Converting a long, involved paper-based process to a long, involved digital process does not meet the consumer’s need for simplicity. Steps in the traditional process must be eliminated for the consumer to be satisfied. They want an experience that approximates Amazon’s one-click purchasing.

For instance:

  • Do you require the consumer to complete an entire form even if they already have an account with you?
  • Can consumers use mobile data pre-fill using a photo of an official ID?
  • For extensive applications (such as mortgages), do you keep consumers proactively aware of each stage of the approval process?

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Can Traditional Banks Replicate Fintech Firms?

Recently, an analysis was completed by the research firm Built for Mars, determining the number of clicks it took to open an account at traditional banks and fintech firms in the UK. In many ways, this could approximate the amount of time and effort needed to finish the most important step of a new relationship … opening an account.

Since the initial report was published, an expanded analysis of financial services competitors was created by CFTE to further investigate the difference between traditional banks and fintech firms.

Two major findings can be gleaned from this analysis. First, the number of clicks needed to open an account at the top banks and fintech firms was exceedingly minimal. Secondly, while fintech firms are well represented, several traditional banks (mostly from Singapore) did quite well. It should not be surprising that these organization have long been recognized as digital banking leaders.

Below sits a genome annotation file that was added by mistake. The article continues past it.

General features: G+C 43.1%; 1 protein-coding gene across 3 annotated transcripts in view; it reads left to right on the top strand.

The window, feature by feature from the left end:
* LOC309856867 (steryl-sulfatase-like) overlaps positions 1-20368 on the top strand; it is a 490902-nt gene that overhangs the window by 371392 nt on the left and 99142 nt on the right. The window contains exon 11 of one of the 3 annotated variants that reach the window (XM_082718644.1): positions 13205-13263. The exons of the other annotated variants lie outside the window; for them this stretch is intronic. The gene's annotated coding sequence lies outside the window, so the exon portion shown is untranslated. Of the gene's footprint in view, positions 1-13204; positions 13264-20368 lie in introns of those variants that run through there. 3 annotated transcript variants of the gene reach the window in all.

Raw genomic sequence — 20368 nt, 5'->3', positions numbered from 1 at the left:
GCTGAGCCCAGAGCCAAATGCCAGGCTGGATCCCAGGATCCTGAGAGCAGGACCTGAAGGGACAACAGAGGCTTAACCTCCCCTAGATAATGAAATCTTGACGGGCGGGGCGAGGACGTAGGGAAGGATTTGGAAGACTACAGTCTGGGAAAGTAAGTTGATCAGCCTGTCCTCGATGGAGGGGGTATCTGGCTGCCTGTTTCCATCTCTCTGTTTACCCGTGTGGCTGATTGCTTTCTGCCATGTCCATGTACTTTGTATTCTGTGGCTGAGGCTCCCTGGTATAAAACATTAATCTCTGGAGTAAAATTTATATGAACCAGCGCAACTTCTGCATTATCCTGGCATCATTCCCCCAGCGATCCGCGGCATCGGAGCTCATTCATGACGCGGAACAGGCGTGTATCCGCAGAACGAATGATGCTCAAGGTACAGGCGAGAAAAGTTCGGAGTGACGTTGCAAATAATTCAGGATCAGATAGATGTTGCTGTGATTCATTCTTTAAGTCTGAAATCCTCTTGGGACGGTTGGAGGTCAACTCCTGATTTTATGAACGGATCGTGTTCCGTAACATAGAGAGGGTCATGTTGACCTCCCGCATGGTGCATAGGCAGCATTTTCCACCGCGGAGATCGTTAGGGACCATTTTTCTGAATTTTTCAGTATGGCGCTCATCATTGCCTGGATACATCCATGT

So, the answer to the question as to whether traditional banks can replicate (or do better than) fintech firms is “yes”. The real question may need to revolve around whether the majority of traditional banks can move beyond legacy back office processes to build a seamless, friction-free digital experience.

How many clicks does it take to open a new account, or apply for a consumer loan, or sign up for bill pay, or transfer funds at your organization?

Simplicity Beyond Clicks

All financial institutions need to remember that while clicks are a good way to start measuring the simplicity of a customer experience, digital transformation requires more. For instance:

  • Seamless Multichannel Experience. Consumers expect to have the ability to use the channel they want at any time during the consumer journey seamlessly. A solid digital experience strategy focuses on optimizing for engagement across web, voice, and non-traditional digital.
  • Mobile-First Design. Because a large majority of consumers engage with your site, your site should be optimized across all digital devices. Especially mobile.
  • Immediate Customer Support. 90% of consumers rate an immediate response as important or very important when they have a customer service question.
  • Personalization. Does each stage of your process leverage data, machine learning and AI to deliver a highly personalized experience?
  • Clarity and Transparency. Most consumers view clarity of communication and simplicity of disclosures as part of the simplicity equation.

Friction, however it is defined, hinders your ability to build engagement with your customers or establish a relationship with your prospects. If the very first interaction with your bank or credit union is harder than the consumer wants it to be, they will abandon your site. By the time you follow-up on abandoned sales opportunities, they will have already established a relationship with your competitor.

Spend time to evaluate where your friction points exist. Eliminate or simplify every step of the process from the inside out, starting with each internal stakeholder. Without changing the way you process an account, you can’t adequately simplify a process.

Friction must be eliminated to serve the post COVID-19 customer.